Such dismissals only forestall a more just future, and because of this it is incumbent upon me and others to struggle inside and especially outside of these institutions of extreme intelligence and questionable character. I feel called to oppose the complicity of this institution and others in the genocide in Gaza, the ongoing Nakba, the criminalization of our youth, and deadly militarism at home and abroad. While I am called to oppose this loudly, we all have different roles to play in this long struggle of societal reconstruction. If we don’t see a role for ourselves in advancing this reconstruction, then we consign ourselves to complicity in genocides and injustices because we are benefiting from their violence. While this is difficult, to truly honor the legacy of Dr. King, some things must be done because they are right despite, as he said, being quote, "Neither safe nor politic nor popular."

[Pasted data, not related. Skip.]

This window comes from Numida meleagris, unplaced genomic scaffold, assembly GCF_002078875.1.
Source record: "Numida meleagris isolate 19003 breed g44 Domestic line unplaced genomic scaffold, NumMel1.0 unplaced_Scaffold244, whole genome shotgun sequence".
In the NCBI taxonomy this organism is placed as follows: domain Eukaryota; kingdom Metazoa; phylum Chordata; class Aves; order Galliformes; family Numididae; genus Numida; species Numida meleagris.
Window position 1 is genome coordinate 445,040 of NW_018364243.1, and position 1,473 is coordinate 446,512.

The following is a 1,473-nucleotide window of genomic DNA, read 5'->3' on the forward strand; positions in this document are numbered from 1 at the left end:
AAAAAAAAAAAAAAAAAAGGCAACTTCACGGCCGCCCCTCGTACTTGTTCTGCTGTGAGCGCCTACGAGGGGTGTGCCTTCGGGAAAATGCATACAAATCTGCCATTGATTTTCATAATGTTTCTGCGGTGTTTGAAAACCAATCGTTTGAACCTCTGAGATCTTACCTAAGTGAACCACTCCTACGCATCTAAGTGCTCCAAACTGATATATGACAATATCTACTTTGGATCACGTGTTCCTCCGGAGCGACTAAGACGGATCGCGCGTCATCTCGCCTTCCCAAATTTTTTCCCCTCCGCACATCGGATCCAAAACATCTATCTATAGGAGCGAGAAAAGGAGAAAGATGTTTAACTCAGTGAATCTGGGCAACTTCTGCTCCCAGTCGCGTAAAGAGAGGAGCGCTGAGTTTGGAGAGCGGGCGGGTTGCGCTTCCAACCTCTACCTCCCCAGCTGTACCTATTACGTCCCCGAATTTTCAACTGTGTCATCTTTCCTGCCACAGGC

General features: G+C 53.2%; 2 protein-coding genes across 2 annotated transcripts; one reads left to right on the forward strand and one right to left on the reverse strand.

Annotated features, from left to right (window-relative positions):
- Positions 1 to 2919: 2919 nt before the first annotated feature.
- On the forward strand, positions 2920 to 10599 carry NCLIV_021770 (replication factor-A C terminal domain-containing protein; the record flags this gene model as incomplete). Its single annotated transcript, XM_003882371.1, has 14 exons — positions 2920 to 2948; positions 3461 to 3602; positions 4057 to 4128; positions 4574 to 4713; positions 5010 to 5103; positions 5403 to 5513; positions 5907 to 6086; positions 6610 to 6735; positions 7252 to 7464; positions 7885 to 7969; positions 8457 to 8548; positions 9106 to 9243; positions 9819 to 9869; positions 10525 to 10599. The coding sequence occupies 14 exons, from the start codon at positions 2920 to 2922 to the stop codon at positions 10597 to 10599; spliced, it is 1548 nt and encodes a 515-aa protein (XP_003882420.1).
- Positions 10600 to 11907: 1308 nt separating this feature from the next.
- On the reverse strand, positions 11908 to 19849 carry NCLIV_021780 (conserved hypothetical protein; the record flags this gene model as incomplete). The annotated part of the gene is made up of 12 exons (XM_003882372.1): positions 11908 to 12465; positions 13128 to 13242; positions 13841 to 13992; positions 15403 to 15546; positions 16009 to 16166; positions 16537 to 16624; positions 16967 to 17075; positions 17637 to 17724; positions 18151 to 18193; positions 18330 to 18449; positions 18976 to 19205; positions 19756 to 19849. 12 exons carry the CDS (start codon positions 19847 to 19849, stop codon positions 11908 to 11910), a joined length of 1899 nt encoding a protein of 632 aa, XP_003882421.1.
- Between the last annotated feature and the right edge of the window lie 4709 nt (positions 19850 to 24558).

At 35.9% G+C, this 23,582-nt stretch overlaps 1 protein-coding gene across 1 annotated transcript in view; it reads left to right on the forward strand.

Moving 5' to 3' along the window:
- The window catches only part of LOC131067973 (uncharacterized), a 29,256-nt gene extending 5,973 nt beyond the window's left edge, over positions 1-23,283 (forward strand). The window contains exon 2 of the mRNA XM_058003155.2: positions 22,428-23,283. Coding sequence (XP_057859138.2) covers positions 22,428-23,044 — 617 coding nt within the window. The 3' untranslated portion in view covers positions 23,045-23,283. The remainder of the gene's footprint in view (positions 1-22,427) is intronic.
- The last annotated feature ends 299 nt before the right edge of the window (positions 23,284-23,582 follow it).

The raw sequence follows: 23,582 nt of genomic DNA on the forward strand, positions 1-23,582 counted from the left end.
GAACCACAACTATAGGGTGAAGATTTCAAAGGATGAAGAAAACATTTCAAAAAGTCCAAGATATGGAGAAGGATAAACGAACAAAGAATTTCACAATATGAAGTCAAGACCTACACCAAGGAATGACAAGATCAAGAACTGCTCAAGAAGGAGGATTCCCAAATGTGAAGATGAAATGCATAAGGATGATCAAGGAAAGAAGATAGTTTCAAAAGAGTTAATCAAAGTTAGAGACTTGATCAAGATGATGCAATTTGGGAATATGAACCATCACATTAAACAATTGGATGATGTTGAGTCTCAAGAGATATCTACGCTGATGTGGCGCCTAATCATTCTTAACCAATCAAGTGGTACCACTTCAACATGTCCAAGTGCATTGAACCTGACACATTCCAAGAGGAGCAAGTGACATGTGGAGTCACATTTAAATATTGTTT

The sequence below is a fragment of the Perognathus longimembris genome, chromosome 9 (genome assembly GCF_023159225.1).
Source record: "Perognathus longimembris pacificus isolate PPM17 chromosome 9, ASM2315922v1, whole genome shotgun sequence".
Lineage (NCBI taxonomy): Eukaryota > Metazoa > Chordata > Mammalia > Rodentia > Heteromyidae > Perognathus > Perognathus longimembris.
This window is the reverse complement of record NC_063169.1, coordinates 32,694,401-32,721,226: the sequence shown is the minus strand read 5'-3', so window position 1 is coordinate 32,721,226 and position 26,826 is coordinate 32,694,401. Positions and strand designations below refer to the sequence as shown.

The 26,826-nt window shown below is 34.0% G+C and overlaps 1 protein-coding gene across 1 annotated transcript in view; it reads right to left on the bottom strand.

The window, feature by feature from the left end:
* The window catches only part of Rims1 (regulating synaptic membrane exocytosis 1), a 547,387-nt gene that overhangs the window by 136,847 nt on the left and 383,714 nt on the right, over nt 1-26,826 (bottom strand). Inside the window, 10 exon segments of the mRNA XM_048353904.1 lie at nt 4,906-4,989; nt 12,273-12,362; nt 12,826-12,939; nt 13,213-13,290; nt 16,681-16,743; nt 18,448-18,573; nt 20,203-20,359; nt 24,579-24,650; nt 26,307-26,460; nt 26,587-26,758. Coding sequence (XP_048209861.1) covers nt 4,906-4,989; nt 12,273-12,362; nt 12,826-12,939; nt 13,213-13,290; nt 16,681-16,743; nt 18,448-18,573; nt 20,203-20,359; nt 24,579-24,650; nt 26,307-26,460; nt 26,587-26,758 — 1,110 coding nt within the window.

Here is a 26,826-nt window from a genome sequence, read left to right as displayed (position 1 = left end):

In closing, Dr. King told us, and young people of Student Nonviolent Coordinating Committee showed us, that we need to be “creatively maladjusted” to the institutions that direct or are complicit in the injustices we fight, or else we perpetuate their injustices ourselves. For me this has meant organizing on and outside of this campus and I have found a beloved community in doing so.

I hope that from bottom up, this spirit of justice will emerge from all corners of this institute because thus far we’ve failed to heed the warning of Dr. King that, “When scientific power outruns moral power we end up with guided missiles and misguided men”. At minimum, I hope that each of us considers what it means to honor Dr. King and to carry the torch of justice while within this institution or others. As for me and mine, we choose to fight and build collectively. Like Dr. King, we choose to be among those creatively maladjusted to injustice wherever it may surface. I hope that you will join us.